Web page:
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The Badger Herald

Independent Student Newspaper Since 1969

The Badger Herald

Independent Student Newspaper Since 1969

The Badger Herald


Faculty Senate OKs grad school changes

History professor John Sharpless speaks out at the Faculty Senate meeting Monday, proposing an amendment to a motion to restructure the graduate school.[/media-credit]

Members of the University of Wisconsin Faculty Senate approved a motion to restructure the graduate school Monday afternoon, effectively moving one office outside the graduate school, creating two new committees and adding a title to the dean position.

The vice chancellor of research and dean of the graduate school will replace the current dean of the graduate school. One person will hold both the vice chancellor and dean positions.

The benefit of the new position is that it makes someone responsible for both research and graduate education, Provost Paul DeLuca Jr. said


Another significant change is the movement of the Office of Research and Sponsored Programs outside the graduate school, where it was previously located.

Kristyn Masters, assistant professor of biomedical engineering, expressed concerns regarding the necessity of moving RSP in the first place and said the reason to move RSP was not clear in the motion.

University Committee member and chemistry professor Judith Burstyn said RSP was under the vice chancellor for administration — who works directly with the chancellor — until 1992 and UC felt moving RSP back made sense because the vice chancellor for administration controls the finances of the institution.

Another concern regarding the movement of RSP was whether it would handle both pre-award contracts — any activity dealing with a grant before it is given to UW — and post-award contracts –any activity once the money has been granted. The motion itself states, “pre-award contract negotiation will reside in the graduate school and post-award contract management with RSP.”

Engineering professor James Blanchard said he was confused as to which desk the actual grants will land on and how RSP will coordinate with the graduate school when it is not part of it.

The process is still integrated between the two offices despite technically being in different offices, Chancellor Biddy Martin said.

DeLuca posed another point of clarification regarding Environmental Health Services, which, similar to RSP, is also under the direction of the new Research Compliance/Quality Assurance unit.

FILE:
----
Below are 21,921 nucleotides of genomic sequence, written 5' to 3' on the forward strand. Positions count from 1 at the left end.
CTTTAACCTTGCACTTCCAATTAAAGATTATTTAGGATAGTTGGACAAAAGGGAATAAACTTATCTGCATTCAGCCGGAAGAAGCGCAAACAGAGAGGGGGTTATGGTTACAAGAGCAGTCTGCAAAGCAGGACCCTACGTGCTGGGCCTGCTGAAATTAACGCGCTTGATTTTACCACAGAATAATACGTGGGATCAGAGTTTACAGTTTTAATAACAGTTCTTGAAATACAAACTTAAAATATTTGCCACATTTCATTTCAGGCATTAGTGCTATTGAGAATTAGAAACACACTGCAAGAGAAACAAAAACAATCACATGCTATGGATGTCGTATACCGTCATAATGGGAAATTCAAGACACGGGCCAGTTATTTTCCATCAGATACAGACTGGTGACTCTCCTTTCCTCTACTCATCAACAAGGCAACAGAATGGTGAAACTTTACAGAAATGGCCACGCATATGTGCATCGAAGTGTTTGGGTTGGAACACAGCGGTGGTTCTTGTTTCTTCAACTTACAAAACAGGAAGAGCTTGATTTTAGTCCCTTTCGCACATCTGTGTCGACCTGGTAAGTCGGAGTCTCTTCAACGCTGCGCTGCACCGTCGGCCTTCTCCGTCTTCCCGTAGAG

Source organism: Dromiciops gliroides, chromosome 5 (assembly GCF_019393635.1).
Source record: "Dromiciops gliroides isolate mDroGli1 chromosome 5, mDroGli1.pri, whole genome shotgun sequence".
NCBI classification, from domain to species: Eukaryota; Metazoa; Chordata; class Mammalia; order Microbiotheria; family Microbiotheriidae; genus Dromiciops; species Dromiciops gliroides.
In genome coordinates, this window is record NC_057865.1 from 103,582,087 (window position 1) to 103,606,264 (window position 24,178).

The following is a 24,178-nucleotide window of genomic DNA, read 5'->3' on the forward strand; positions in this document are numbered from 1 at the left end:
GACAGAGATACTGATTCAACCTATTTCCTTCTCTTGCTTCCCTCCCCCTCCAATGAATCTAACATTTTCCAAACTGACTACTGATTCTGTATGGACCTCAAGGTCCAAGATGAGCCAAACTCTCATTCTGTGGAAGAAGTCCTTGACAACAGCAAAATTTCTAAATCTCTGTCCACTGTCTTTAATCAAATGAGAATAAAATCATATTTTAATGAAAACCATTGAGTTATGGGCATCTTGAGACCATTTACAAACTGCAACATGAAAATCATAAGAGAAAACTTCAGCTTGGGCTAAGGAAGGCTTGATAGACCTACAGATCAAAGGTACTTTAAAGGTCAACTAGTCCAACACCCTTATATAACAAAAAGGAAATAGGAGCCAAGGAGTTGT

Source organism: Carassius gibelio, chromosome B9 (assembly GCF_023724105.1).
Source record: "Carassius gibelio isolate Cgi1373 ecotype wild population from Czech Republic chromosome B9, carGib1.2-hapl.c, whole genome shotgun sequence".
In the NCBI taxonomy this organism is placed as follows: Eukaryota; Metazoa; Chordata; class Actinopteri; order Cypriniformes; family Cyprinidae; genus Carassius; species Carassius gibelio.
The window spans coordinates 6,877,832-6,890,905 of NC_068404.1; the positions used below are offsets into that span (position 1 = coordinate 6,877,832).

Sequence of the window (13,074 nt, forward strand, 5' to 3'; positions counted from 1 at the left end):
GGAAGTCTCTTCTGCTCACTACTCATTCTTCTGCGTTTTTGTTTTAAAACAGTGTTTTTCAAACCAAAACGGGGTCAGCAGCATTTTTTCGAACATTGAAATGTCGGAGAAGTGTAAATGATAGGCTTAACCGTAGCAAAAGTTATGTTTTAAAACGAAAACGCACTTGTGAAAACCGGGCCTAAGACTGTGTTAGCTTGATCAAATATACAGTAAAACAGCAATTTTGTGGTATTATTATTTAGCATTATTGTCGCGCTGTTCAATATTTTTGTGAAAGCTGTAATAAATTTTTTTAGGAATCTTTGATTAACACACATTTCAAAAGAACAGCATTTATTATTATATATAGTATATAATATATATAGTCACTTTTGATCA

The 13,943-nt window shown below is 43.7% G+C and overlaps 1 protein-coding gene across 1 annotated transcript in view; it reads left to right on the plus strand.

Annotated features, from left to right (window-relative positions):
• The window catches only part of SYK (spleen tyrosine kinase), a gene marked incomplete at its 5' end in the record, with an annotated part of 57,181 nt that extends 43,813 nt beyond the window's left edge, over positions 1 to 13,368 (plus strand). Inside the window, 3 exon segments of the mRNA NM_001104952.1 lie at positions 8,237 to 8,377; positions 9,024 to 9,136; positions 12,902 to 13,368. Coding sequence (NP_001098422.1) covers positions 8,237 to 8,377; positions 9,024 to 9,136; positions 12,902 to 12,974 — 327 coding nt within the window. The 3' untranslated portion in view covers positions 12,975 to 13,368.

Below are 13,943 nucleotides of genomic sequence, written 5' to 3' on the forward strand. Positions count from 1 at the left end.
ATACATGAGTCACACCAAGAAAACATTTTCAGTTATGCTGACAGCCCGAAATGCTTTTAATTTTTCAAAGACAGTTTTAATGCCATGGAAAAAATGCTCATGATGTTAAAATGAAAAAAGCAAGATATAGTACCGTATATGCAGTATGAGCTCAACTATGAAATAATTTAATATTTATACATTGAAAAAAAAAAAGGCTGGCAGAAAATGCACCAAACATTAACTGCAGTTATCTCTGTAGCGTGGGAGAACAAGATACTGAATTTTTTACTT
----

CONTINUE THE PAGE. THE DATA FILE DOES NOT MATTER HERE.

Even though it is not clear on the chart, DeLuca said while biosafety, radiation and chemical oversight fall under EHS, the policy aspects of EHS are set by RSP directly.

“It makes clear now the office of research policy will take care of research policy across the enterprise so that we won’t have multiple sources,” DeLuca said.

Two significant amendments to the motion passed before the Faculty Senate voted on the main motion overall.

John Sharpless, history professor and member of the Graduate Faculty Education Committee, moved to amend the motion to ensure future committees discussing graduate education or GFEC include GFEC members. The main purposes of GFEC are to establish, review and modify graduate degree programs as well as establishing admission and degree requirements, according to the graduate school website.

The GFEC wanted to make it clear they are vital part of the graduate school and after being ignored through much of the restructuring process GFEC members felt the motion needed to be amended, he said.

“Much of the discussion both formal and informal was without our consultation, and we think we perform a valuable and important function on the educational side,” Sharpless said.

The other amendment proposed a different term length for the people chosen by the four faculty division committees that will act as advisors to the Wisconsin Alumni Research Foundation.

English professor Cyrena Pondrom proposed the amendment, which will make the initial term three years, but those appointments after today will be staggered.

UC did not consider this prior to Pondrom bringing it up, but Tracy said he thought the amendment was warranted.

After the overall motion passed, Martin said she thought the meeting went well and she is optimistic about the future.

“I think the support for the motion was overwhelming and … I think it’ll have a good outcome,” Martin said.

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